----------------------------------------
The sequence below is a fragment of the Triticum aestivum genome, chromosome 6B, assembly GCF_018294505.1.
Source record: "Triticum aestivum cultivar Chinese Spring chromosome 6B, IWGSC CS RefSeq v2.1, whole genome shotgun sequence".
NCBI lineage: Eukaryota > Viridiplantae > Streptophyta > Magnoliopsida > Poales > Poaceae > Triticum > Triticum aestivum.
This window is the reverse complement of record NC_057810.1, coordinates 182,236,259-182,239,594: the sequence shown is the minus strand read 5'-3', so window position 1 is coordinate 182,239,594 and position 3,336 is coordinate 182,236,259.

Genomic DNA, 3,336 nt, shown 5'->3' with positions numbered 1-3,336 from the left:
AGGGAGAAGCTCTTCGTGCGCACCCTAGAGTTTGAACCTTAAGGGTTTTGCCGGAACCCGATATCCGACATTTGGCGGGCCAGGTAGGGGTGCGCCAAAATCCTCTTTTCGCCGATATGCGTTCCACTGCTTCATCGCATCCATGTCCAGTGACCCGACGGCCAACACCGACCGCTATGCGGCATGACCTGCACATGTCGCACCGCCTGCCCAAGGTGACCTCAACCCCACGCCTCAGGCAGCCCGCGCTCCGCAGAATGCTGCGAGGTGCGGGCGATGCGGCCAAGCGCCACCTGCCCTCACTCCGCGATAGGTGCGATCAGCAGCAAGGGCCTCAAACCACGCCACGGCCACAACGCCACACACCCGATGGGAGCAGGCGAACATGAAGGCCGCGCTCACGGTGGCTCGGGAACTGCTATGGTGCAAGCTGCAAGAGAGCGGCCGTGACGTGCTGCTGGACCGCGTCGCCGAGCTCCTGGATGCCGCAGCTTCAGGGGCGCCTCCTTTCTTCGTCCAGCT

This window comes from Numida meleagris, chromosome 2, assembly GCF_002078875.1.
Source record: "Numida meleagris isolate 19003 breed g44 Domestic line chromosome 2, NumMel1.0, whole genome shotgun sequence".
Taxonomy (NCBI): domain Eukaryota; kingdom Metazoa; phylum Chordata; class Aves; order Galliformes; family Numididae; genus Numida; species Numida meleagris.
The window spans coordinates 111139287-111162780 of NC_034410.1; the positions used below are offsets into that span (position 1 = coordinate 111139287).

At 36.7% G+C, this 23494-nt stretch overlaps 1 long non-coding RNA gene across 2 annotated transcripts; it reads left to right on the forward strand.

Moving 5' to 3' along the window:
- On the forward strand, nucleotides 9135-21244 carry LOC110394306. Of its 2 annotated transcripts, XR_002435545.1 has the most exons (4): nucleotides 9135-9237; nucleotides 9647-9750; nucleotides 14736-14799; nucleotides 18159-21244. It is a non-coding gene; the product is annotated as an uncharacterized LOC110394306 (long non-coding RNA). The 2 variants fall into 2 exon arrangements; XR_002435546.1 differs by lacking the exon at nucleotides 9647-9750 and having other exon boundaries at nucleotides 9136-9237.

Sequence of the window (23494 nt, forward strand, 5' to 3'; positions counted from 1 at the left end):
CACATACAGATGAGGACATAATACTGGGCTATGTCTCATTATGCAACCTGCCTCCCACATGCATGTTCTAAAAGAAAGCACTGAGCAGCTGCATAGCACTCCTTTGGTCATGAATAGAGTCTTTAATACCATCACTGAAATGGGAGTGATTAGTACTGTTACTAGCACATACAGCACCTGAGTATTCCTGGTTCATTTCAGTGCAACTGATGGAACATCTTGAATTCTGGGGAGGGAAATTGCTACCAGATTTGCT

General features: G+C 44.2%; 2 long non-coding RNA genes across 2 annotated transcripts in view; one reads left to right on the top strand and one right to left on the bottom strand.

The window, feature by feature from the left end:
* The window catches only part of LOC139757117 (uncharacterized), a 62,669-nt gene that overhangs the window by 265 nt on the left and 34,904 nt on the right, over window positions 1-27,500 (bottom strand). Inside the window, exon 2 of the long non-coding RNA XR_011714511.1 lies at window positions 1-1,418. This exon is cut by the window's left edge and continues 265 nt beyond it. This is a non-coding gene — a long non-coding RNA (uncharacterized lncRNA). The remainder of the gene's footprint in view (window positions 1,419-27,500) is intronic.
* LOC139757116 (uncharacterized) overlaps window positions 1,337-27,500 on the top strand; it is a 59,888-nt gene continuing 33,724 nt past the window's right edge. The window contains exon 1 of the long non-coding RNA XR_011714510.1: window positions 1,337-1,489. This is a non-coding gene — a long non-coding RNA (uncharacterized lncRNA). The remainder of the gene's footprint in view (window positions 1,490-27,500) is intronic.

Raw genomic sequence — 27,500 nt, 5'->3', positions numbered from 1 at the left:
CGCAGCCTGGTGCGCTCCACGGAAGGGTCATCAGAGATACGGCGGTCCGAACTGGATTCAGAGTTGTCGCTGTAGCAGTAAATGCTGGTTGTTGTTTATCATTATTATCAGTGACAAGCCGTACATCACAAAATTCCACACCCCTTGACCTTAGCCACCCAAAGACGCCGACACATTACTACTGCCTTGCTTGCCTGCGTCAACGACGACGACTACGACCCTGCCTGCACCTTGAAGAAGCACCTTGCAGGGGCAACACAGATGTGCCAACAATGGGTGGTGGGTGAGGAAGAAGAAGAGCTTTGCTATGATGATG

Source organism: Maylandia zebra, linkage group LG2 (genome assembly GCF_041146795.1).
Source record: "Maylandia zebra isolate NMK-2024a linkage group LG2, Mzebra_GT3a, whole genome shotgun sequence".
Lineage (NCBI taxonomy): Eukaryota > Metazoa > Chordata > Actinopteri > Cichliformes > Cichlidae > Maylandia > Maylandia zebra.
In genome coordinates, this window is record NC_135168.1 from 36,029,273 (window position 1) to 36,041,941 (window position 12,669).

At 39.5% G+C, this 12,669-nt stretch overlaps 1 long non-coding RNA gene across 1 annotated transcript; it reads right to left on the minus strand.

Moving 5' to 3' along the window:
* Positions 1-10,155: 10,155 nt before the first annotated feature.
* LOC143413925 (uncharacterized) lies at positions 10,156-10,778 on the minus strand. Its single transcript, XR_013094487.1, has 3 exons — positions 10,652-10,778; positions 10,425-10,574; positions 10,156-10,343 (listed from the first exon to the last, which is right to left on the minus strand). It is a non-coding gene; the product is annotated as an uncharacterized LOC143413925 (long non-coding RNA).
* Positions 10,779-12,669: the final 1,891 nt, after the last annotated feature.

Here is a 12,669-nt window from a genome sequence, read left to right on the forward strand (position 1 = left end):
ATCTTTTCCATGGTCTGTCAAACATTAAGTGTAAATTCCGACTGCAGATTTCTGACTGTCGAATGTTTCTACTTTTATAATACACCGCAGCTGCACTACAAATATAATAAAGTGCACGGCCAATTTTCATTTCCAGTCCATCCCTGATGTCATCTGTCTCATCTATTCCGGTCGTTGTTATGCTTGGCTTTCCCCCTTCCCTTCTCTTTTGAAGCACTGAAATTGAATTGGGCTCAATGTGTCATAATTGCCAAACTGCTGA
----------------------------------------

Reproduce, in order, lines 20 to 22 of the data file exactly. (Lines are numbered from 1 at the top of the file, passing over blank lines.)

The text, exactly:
Raw genomic sequence — 27,500 nt, 5'->3', positions numbered from 1 at the left:
CGCAGCCTGGTGCGCTCCACGGAAGGGTCATCAGAGATACGGCGGTCCGAACTGGATTCAGAGTTGTCGCTGTAGCAGTAAATGCTGGTTGTTGTTTATCATTATTATCAGTGACAAGCCGTACATCACAAAATTCCACACCCCTTGACCTTAGCCACCCAAAGACGCCGACACATTACTACTGCCTTGCTTGCCTGCGTCAACGACGACGACTACGACCCTGCCTGCACCTTGAAGAAGCACCTTGCAGGGGCAACACAGATGTGCCAACAATGGGTGGTGGGTGAGGAAGAAGAAGAGCTTTGCTATGATGATG

Source organism: Maylandia zebra, linkage group LG2 (genome assembly GCF_041146795.1).